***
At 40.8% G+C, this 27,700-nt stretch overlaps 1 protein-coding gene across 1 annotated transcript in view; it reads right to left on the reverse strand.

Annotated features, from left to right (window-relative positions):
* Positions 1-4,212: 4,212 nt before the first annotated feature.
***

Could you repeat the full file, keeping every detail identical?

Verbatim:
At 40.8% G+C, this 27,700-nt stretch overlaps 1 protein-coding gene across 1 annotated transcript in view; it reads right to left on the reverse strand.

Annotated features, from left to right (window-relative positions):
* Positions 1-4,212: 4,212 nt before the first annotated feature.